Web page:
What’s on your head?”: Three ways to explain Optune GioTM

By: Taylor, Optune Gio Patient Ambassador

Interacting with the public

Coming to terms with GBM was difficult. I didn’t want to admit I had brain cancer. Accepting my diagnosis and learning to talk about my condition was an important part of the process of moving forward. Although I struggled to accept and explain GBM, talking about Optune Gio was easier—and I discovered how to explain it in different ways to different people.


I admit that when I first began using Optune Gio, it was hard to get used to having something attached to my head. I had to be prepared to leave the house by making sure I had enough charged batteries to take with me for however long I'd be gone.


I've always been a ball cap guy. I just had to get bigger hats. However, I don't try to hide Optune Gio. I welcome the questions and conversations that people have about it. Within the first few weeks after I regained my independence using Optune Gio, I had several people ask me, “What are you wearing?” They didn’t know what they were getting into! What they thought might be a quick answer turned into a 10-minute description of how Optune Gio works!


People have asked me if I’m on oxygen, if I’ve had a concussion, if I have burns on my head, and many other things. Most people are really amazed at how Optune Gio works. When I tell them, “it works by creating Tumor Treating Fields, which are electric fields that disrupt GBM cancer cell division,” they’re very impressed.

Impact on children

The hardest part was probably at the very beginning when I told my daughters about it. I was terrified to have those conversations with my daughters. My (then) eight-year-old understood what cancer was and how scary and serious it is. I was afraid that she would ask if I was going to die. Luckily, she hasn't. But if she did, I'd tell her that I'm doing everything I can to keep it at bay. I told my daughters that Optune Gio is “a special hat” that I have to wear all the time to help with my brain cancer. They became my “special hat” helpers!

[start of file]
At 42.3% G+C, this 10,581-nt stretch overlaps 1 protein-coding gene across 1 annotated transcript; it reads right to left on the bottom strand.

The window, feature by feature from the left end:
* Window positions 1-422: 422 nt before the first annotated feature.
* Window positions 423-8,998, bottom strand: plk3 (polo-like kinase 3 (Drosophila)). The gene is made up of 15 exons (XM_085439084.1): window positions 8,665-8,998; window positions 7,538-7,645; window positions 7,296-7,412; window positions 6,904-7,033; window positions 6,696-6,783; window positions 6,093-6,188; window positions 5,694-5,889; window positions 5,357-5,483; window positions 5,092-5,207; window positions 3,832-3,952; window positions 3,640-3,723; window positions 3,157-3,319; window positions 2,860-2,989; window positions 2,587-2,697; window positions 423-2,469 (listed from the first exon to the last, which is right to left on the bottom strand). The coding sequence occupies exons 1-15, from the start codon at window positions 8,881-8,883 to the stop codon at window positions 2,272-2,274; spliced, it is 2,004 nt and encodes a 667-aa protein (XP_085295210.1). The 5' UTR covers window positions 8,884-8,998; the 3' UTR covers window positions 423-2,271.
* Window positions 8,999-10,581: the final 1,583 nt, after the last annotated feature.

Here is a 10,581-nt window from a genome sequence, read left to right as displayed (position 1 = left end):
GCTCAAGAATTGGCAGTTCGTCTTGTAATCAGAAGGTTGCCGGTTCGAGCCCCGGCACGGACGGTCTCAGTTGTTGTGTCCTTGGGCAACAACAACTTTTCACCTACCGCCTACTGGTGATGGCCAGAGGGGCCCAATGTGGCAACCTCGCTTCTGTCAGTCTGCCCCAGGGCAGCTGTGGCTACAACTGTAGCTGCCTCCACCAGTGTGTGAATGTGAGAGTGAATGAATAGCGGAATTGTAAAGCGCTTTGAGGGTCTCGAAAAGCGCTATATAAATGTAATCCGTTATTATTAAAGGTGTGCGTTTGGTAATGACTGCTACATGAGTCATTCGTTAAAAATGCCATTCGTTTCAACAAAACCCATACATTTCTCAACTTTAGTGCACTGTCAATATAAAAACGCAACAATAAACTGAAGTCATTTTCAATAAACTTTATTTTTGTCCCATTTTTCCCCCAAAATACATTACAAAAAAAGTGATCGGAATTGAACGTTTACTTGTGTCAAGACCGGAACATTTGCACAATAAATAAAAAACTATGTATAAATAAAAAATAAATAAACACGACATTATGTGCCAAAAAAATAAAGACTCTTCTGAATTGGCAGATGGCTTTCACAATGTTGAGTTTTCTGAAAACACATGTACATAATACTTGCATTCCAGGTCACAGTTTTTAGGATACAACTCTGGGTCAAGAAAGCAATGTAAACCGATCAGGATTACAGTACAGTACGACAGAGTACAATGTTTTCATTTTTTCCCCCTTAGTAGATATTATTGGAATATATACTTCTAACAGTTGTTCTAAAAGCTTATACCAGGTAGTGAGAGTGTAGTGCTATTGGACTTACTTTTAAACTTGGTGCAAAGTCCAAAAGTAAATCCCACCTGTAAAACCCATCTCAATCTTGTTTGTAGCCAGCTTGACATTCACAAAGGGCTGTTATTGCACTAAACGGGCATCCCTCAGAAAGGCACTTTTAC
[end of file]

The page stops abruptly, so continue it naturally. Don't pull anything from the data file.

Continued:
They’d keep an eye out to make sure that the cords on my “special hat” weren’t caught on something, like if I shut the cords in the car door. They also like to be my “battery helpers” when my alarm goes off. They take turns getting me a new battery from the charger and plug the dead one in.


Now that our daughters are a little older, I can explain in more detail what Optune Gio does. I tell them it is a cool piece of technology that may slow down cancer cell growth in my brain by using electric fields.


I’m also a substitute teacher at a local middle school. My students are very curious about Optune Gio and why I’m using it. They are sincerely concerned and that’s very sweet. I’ve had comments from “good luck on your journey” to “I hope you don’t die.” Initially, I was caught off guard. I thought, “Did he really just say that?” Then I realized he didn't mean it in a negative way. He was very sweet, just didn't phrase it very eloquently. Like I said, these kids are very sweet. I appreciate the opportunity to help teach them to not be afraid to ask questions and show empathy and compassion for someone with a medical condition.

Communicating with HCPs

I’m most surprised by the questions I received from people in the medical field. I realize that many healthcare professionals—even those who work in oncology—may not have had the chance to talk with someone who uses Optune Gio. And I’m happy to spread the word about this treatment.


When I first heard about Optune Gio, I didn’t consider what people might say or the questions they would ask. I’m grateful to share my story and increase awareness about it wherever I go.